I have tried several ‘universal’ remotes over the years and the Harmony Remotes by Logitech are the best I have used. The basic idea of a universal remote is to free you from having to use a separate remote for every device you need to control. I can say that except for the occasional special need, like accessing a setup menu, I can use the Harmony remote to control my shelves of equipment while leaving their individual remotes stored in a coffee table drawer. This is no mean feat since I use two displays (projector and TV) several sources and also control my lights. The cost of all this convenience is a few minutes (maybe an hour or more initially) setting up the remote and then occasional tweaks when you change equipment or need another feature. Required accessories are a computer and Internet access.
The Harmony remotes improve on the typical universal remote in two ways: 1) The remote commands for all your equipment are stored in an online database 2) The controller is ‘activity-based’.
The online database is very extensive and seems to have most makes and models. Once you find your device in the database, almost all remote commands are available for loading into the Harmony remote. For those commands or devices that fall through the cracks, the remote has a learning function that can record any command you like so long as you have the original controller. Once you have all the commands you need, you then use the online software to setup activities, such as ‘Watch TV’, “Listen to Music”, “Watch a Movie”, and so on. You then assign the various commands to the predefined buttons on the remote or to one of the softkeys that are user-defined. For me, “Watch TV” is a simple activity that turns on the TV and converts the buttons and softkeys on the controller to mimic my TV remote. “Watch a Movie” has to turn on the projector, DVD player, and AV receiver. The softkeys allow me to dim the lights or control the projector aspect ratio. The predefined controller buttons allow complete control of the sound (via the AV receiver) and DVD transport. All this with the press of one button.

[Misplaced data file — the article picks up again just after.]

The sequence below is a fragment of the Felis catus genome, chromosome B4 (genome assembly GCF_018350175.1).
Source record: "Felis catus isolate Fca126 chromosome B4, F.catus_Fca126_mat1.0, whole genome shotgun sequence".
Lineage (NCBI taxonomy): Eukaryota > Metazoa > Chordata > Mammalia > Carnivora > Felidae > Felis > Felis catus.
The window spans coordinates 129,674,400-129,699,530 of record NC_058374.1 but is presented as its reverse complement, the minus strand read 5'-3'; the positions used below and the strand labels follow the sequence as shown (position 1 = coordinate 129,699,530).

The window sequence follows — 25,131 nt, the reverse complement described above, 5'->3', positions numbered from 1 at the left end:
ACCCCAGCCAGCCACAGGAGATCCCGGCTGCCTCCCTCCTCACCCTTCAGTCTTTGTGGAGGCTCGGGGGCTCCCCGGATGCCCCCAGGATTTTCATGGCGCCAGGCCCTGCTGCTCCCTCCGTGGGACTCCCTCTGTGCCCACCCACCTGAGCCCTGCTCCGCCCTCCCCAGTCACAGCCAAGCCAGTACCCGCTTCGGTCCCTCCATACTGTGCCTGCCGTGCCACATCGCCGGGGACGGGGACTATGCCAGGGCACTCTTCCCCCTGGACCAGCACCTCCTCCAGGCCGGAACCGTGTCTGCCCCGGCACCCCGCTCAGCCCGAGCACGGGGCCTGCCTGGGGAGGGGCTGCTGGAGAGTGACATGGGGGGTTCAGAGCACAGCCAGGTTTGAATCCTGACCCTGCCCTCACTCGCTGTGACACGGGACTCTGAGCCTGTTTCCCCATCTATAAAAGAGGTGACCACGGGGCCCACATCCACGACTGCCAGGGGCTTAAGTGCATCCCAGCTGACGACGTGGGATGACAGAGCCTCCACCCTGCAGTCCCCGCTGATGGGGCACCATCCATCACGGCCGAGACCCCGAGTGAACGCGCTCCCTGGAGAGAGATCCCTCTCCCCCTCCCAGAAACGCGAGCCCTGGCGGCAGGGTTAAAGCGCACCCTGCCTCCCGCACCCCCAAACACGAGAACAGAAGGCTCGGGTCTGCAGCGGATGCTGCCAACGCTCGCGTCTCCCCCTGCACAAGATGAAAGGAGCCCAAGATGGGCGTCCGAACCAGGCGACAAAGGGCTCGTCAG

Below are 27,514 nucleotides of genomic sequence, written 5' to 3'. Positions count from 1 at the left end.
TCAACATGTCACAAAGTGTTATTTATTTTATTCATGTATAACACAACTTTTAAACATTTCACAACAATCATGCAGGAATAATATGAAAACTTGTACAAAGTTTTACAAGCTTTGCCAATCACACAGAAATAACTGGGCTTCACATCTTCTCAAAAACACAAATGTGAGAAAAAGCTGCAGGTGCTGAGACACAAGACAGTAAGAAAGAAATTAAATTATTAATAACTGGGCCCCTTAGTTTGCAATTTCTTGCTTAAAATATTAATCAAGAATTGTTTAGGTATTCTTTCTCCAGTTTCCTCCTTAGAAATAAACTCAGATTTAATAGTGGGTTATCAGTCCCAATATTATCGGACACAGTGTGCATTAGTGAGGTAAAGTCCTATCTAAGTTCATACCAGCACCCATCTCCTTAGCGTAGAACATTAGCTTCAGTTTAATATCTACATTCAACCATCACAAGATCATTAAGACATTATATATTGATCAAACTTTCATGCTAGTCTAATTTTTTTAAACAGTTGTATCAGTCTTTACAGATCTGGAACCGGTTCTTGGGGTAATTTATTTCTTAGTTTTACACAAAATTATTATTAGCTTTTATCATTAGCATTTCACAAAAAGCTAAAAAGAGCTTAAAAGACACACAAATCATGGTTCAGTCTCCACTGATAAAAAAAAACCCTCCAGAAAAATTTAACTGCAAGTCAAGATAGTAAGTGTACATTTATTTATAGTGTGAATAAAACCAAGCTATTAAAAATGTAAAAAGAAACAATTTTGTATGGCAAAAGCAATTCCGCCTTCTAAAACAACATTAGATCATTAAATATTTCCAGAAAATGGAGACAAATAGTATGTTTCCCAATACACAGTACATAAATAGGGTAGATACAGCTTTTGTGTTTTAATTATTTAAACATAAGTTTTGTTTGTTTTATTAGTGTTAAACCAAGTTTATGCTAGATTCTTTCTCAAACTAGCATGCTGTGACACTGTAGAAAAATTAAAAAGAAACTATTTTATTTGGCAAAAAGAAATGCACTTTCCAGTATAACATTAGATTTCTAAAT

It will take some training for casual users to get used to this remote. For one thing, it may take up to 15 seconds for all the commands to be sent and the remote needs to remain pointed at the devices during this time. The other adjustment comes in getting used to activity-based commands. Most people just want to pick up the control and look for the ON button. It is daunting to hold a remote with over 40 buttons on it and locate the correct one. Once you get used to it, the correct buttons are easily found however.
One weakness of any remote control system is that the controller does not know what state the equipment is in. This is a problem since many remote commands are not absolute. For instance, for many devices, “power on” and “power off” are the same command. Also many devices that have input switching use a simple ‘go to next input’ command rather than “go to input 5″. The Harmony handles this in a fairly straightforward way. If any of the equipment gets out of sync with where the remote thinks it is, you simply press the Help button. This starts a question/answer process that continues until you respond that the problem is solved. Of course, it is up to you whether it is simpler to merely get off the couch and go press a button.
I will finish by listing one caveat. My experience is based on use of an older model that is no longer available. I have looked at the current models and I cannot see any big difference except that Logitech is apparently limiting the number of devices you can control with the simpler remotes. Read the features and capabilities carefully before choosing your model. Whether the remote will work well for you will depend on the number of devices you need to control, the number and type of predefined buttons you will need (such as channel, volume, menu control, etc.) and the number of activities you use. Also, although they offer a model with no LCD screen, I would not recommend getting this unless you have a very simple setup that only needs the predefined buttons. The LCD screen allows you to define softkeys. This not only allows you to define activity-dependent buttons, but label them so you know what they do – very helpful for the rest of the family that did not participate in programming the remote!
[Note: Logitech frequently offers rebates, so make sure to double check before making your purchase, and make sure to check out Wirecutter's guide to universal remotes which keeps track of any updates in the market. --OH]